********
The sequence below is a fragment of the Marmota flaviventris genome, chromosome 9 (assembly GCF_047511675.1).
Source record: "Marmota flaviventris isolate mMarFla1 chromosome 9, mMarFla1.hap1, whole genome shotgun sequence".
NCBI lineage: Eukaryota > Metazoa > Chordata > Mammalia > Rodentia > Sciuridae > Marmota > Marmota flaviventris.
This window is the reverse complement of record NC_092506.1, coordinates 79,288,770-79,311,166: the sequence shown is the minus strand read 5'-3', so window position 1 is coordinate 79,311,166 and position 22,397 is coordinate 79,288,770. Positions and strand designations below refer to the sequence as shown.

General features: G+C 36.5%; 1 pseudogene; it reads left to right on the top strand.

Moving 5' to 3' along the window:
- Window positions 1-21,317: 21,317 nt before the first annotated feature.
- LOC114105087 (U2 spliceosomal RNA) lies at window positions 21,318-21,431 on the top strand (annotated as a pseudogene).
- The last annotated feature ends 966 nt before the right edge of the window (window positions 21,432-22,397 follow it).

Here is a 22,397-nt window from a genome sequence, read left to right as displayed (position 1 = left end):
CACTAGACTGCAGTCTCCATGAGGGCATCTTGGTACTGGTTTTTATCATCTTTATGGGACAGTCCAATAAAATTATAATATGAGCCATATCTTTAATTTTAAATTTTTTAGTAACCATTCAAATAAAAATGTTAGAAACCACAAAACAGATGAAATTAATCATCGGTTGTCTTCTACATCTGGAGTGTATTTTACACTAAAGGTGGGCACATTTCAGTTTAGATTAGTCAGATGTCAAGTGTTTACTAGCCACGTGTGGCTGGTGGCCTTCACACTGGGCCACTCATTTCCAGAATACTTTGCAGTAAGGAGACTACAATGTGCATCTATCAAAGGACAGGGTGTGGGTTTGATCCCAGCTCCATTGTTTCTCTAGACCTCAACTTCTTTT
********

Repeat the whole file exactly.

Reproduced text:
The sequence below is a fragment of the Marmota flaviventris genome, chromosome 9 (assembly GCF_047511675.1).
Source record: "Marmota flaviventris isolate mMarFla1 chromosome 9, mMarFla1.hap1, whole genome shotgun sequence".
NCBI lineage: Eukaryota > Metazoa > Chordata > Mammalia > Rodentia > Sciuridae > Marmota > Marmota flaviventris.
This window is the reverse complement of record NC_092506.1, coordinates 79,288,770-79,311,166: the sequence shown is the minus strand read 5'-3', so window position 1 is coordinate 79,311,166 and position 22,397 is coordinate 79,288,770. Positions and strand designations below refer to the sequence as shown.

General features: G+C 36.5%; 1 pseudogene; it reads left to right on the top strand.

Moving 5' to 3' along the window:
- Window positions 1-21,317: 21,317 nt before the first annotated feature.
- LOC114105087 (U2 spliceosomal RNA) lies at window positions 21,318-21,431 on the top strand (annotated as a pseudogene).
- The last annotated feature ends 966 nt before the right edge of the window (window positions 21,432-22,397 follow it).

Here is a 22,397-nt window from a genome sequence, read left to right as displayed (position 1 = left end):
CACTAGACTGCAGTCTCCATGAGGGCATCTTGGTACTGGTTTTTATCATCTTTATGGGACAGTCCAATAAAATTATAATATGAGCCATATCTTTAATTTTAAATTTTTTAGTAACCATTCAAATAAAAATGTTAGAAACCACAAAACAGATGAAATTAATCATCGGTTGTCTTCTACATCTGGAGTGTATTTTACACTAAAGGTGGGCACATTTCAGTTTAGATTAGTCAGATGTCAAGTGTTTACTAGCCACGTGTGGCTGGTGGCCTTCACACTGGGCCACTCATTTCCAGAATACTTTGCAGTAAGGAGACTACAATGTGCATCTATCAAAGGACAGGGTGTGGGTTTGATCCCAGCTCCATTGTTTCTCTAGACCTCAACTTCTTTT